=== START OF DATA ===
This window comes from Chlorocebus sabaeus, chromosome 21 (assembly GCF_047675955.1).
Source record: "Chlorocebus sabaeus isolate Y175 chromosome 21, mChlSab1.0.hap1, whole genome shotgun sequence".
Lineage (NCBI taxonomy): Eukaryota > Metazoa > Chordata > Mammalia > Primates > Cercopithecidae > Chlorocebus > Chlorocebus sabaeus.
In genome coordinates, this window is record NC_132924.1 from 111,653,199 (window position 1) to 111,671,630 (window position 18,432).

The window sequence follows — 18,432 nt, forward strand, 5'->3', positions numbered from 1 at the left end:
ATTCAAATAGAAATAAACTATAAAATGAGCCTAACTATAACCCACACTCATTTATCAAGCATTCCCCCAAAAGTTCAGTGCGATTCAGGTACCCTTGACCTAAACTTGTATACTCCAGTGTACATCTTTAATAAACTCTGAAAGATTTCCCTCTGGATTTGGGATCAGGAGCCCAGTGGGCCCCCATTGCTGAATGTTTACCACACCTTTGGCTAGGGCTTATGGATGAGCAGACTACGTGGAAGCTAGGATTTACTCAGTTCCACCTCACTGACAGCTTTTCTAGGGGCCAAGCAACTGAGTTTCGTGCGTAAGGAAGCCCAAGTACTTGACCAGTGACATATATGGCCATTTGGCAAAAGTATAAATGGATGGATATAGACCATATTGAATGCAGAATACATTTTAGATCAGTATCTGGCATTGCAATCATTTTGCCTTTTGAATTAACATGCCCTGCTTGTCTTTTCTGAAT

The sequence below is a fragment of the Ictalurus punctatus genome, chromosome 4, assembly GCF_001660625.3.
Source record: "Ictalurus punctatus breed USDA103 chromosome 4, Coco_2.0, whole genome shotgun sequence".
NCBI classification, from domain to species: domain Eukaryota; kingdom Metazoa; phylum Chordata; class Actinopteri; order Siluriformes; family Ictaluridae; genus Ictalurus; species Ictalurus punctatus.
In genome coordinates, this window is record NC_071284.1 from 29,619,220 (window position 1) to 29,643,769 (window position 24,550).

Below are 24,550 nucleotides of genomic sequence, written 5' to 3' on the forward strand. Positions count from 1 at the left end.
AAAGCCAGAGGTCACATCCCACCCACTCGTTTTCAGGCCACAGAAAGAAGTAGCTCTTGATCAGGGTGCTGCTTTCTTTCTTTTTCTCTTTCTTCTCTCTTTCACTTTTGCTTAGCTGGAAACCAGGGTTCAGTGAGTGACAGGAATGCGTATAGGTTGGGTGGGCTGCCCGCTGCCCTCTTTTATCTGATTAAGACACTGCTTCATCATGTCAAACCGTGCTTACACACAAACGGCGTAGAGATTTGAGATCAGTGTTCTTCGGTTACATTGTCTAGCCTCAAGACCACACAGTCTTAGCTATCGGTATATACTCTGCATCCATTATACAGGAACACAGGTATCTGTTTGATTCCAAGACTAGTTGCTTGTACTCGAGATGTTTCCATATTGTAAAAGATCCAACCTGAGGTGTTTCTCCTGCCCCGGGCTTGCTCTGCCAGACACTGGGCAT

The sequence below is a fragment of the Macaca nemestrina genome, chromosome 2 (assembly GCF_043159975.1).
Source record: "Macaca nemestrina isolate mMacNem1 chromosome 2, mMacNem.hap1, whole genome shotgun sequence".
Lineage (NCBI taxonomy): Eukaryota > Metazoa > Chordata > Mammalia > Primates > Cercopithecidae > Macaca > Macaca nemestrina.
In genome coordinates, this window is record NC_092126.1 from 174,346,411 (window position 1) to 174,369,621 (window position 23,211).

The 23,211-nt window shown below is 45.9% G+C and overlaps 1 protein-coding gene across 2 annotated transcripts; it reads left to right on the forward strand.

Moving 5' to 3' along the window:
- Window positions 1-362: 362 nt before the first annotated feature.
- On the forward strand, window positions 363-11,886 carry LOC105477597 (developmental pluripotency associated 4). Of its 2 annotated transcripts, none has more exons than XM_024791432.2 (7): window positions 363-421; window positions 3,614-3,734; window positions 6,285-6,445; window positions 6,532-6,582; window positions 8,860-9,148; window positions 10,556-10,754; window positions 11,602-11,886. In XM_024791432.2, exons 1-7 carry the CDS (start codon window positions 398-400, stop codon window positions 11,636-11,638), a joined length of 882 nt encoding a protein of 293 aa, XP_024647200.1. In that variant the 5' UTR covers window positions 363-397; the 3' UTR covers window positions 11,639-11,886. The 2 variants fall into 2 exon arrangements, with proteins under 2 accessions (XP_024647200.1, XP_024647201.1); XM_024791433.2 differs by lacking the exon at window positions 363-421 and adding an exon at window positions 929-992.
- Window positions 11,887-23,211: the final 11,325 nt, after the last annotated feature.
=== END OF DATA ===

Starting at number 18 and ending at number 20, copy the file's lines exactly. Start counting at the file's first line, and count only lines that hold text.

Moving 5' to 3' along the window:
- Window positions 1-362: 362 nt before the first annotated feature.
- On the forward strand, window positions 363-11,886 carry LOC105477597 (developmental pluripotency associated 4). Of its 2 annotated transcripts, none has more exons than XM_024791432.2 (7): window positions 363-421; window positions 3,614-3,734; window positions 6,285-6,445; window positions 6,532-6,582; window positions 8,860-9,148; window positions 10,556-10,754; window positions 11,602-11,886. In XM_024791432.2, exons 1-7 carry the CDS (start codon window positions 398-400, stop codon window positions 11,636-11,638), a joined length of 882 nt encoding a protein of 293 aa, XP_024647200.1. In that variant the 5' UTR covers window positions 363-397; the 3' UTR covers window positions 11,639-11,886. The 2 variants fall into 2 exon arrangements, with proteins under 2 accessions (XP_024647200.1, XP_024647201.1); XM_024791433.2 differs by lacking the exon at window positions 363-421 and adding an exon at window positions 929-992.